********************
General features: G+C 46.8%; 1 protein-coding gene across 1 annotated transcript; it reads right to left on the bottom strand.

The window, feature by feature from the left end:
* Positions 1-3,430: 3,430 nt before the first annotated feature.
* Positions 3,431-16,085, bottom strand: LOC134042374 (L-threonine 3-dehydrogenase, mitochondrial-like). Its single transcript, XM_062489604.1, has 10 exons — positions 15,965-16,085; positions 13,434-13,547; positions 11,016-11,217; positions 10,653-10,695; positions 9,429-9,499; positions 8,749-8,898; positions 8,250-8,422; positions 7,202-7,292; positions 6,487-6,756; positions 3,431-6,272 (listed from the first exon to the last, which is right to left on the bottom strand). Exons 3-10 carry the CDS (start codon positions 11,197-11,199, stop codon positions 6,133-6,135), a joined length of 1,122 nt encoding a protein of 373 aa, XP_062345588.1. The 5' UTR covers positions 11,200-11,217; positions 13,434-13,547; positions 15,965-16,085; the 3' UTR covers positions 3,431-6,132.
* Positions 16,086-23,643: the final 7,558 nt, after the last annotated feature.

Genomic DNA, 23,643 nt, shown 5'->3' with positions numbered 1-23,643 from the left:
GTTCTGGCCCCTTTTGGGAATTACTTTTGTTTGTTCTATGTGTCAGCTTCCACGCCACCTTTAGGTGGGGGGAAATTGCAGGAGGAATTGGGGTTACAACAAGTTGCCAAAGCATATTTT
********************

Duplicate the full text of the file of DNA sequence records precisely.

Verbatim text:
General features: G+C 46.8%; 1 protein-coding gene across 1 annotated transcript; it reads right to left on the bottom strand.

The window, feature by feature from the left end:
* Positions 1-3,430: 3,430 nt before the first annotated feature.
* Positions 3,431-16,085, bottom strand: LOC134042374 (L-threonine 3-dehydrogenase, mitochondrial-like). Its single transcript, XM_062489604.1, has 10 exons — positions 15,965-16,085; positions 13,434-13,547; positions 11,016-11,217; positions 10,653-10,695; positions 9,429-9,499; positions 8,749-8,898; positions 8,250-8,422; positions 7,202-7,292; positions 6,487-6,756; positions 3,431-6,272 (listed from the first exon to the last, which is right to left on the bottom strand). Exons 3-10 carry the CDS (start codon positions 11,197-11,199, stop codon positions 6,133-6,135), a joined length of 1,122 nt encoding a protein of 373 aa, XP_062345588.1. The 5' UTR covers positions 11,200-11,217; positions 13,434-13,547; positions 15,965-16,085; the 3' UTR covers positions 3,431-6,132.
* Positions 16,086-23,643: the final 7,558 nt, after the last annotated feature.

Genomic DNA, 23,643 nt, shown 5'->3' with positions numbered 1-23,643 from the left:
GTTCTGGCCCCTTTTGGGAATTACTTTTGTTTGTTCTATGTGTCAGCTTCCACGCCACCTTTAGGTGGGGGGAAATTGCAGGAGGAATTGGGGTTACAACAAGTTGCCAAAGCATATTTT